The Final Round
The Final Round, released in Japan as Hard Puncher (Japanese: ハードパンチャー - 血まみれの栄光 -, Hepburn: Hādopanchā: Chimamire no Eikō, lit. "Hard Puncher: Bloodsoaked Glory"), is a boxing arcade game released by Konami in 1988.
|The Final Round|
A player selects one of two different boxers, and they fight another boxer in a three-round bout. If the player wins, he moves on to the next opponent, climbing the KBA (Konami Boxing Association) rankings along the way. If he loses, he can insert another coin for another chance (rematch). Fights can be won by either knockout, technical knockout or the judges' decision.
When a one-player game is started, one of two different boxers can be selected by pressing the one or two player button. The player then allocates 100 points between three different skills (Speed, Power, and Stamina). A high "Speed" level makes a boxer move and punch faster. A high "Power" level makes a boxer cause more damage when punching, and a high "Stamina" level makes a boxer endure more damage and recover more energy after being knocked down.
When a two-player game is started, both boxers allocate their points and fight against each other. The winner stays, while the loser may get a rematch by inserting another coin. During a normal game, a second player can buy-in and challenge at any time (except during "training sessions").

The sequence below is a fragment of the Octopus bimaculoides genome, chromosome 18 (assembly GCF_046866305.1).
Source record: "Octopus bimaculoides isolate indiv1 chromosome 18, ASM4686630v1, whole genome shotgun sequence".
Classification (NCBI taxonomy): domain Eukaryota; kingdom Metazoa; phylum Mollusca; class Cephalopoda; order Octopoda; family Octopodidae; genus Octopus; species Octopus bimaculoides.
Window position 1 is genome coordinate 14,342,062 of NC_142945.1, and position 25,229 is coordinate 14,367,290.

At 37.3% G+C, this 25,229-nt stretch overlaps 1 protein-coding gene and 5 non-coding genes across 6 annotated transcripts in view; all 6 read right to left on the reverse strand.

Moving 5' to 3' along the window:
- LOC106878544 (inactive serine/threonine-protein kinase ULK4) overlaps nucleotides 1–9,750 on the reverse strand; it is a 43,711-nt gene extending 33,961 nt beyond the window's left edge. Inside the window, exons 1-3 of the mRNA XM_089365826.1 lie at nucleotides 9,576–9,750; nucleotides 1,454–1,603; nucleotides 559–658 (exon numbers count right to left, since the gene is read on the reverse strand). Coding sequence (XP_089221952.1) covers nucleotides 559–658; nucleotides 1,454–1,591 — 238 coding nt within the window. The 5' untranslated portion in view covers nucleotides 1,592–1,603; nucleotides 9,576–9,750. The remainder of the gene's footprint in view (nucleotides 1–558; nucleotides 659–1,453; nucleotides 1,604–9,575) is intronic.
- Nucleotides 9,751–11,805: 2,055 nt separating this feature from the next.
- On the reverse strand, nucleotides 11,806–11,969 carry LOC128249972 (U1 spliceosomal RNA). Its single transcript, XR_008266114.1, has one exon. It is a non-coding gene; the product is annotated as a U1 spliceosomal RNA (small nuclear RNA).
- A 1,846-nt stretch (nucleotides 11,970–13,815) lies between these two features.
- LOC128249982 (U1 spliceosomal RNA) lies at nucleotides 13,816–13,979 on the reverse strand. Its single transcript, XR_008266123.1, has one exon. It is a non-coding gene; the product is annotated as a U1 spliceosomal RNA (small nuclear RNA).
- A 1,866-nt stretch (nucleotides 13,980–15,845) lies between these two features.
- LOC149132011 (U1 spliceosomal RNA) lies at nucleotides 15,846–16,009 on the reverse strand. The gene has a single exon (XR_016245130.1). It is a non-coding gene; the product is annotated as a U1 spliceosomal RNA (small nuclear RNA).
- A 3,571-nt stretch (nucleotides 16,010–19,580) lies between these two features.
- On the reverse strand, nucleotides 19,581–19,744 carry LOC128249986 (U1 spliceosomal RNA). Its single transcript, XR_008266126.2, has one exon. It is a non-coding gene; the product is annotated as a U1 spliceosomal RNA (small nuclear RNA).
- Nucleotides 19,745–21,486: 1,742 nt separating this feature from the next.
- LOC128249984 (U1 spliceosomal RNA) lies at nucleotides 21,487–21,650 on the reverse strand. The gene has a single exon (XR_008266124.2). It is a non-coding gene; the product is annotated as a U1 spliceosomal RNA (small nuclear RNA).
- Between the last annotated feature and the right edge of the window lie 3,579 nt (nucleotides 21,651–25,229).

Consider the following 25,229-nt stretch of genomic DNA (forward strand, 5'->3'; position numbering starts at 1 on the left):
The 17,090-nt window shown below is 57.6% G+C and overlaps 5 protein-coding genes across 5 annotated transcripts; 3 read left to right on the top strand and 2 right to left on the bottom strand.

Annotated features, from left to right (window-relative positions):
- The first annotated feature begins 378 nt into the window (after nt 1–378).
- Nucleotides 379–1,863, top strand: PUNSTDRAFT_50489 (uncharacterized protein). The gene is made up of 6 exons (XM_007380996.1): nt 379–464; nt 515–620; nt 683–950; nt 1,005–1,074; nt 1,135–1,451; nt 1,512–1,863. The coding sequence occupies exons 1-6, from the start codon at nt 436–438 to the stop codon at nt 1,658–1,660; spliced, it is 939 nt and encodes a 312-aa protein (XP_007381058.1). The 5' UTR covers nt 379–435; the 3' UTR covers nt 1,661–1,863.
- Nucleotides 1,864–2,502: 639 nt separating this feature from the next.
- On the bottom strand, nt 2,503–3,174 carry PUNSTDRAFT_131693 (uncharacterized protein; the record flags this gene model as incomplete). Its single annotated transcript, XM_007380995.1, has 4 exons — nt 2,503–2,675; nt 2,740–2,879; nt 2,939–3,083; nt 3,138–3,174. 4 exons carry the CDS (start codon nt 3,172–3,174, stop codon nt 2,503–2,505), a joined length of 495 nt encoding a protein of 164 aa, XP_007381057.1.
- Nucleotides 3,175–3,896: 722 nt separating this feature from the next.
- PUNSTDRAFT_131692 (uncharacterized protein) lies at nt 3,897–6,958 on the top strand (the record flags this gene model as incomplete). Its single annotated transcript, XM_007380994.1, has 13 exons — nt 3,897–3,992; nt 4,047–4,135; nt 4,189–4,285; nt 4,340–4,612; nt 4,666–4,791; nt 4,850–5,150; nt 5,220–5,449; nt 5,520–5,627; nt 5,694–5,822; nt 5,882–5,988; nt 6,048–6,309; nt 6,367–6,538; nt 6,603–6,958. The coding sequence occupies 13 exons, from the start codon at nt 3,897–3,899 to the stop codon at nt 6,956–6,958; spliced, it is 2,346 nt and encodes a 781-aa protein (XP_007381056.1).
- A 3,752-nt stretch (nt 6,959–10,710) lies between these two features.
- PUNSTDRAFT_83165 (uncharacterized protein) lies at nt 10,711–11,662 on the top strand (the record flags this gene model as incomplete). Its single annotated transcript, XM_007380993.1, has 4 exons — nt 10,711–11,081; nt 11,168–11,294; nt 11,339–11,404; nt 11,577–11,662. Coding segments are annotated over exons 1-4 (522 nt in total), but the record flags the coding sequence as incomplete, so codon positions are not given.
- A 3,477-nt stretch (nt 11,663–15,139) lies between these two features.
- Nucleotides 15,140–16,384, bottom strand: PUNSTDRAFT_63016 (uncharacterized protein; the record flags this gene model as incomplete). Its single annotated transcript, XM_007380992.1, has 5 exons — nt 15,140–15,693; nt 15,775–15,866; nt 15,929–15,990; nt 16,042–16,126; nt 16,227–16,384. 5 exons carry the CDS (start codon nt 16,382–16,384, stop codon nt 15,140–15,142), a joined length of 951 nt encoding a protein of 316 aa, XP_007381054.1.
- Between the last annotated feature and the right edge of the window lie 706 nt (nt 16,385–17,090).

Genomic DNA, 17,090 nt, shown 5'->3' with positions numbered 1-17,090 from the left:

The player uses the joystick to move around the ring, as well as three buttons: face punch, body punch, and block punch. During a bout, the block punch button protects the player's fighter from enemy attacks and switches the character's guard between face and body each time it's pressed. The two punch buttons may be used alternately to pull out combinations or a special, more powerful "Super Punch".
If the player is knocked down, they must shake the joystick and press the buttons repeatedly to refill a bar and get back to their feet. Failing to do so will result in a Knockout loss. If any fighter is knocked down three times in a round, a TKO (Technical Knockout) will occur. These are highlighted with a special animation of the defeated boxer crumbling to the canvas. If all three rounds are fought, the judges decide the winner by decision. Each opponent has his own, unique fighting style with strengths and weaknesses.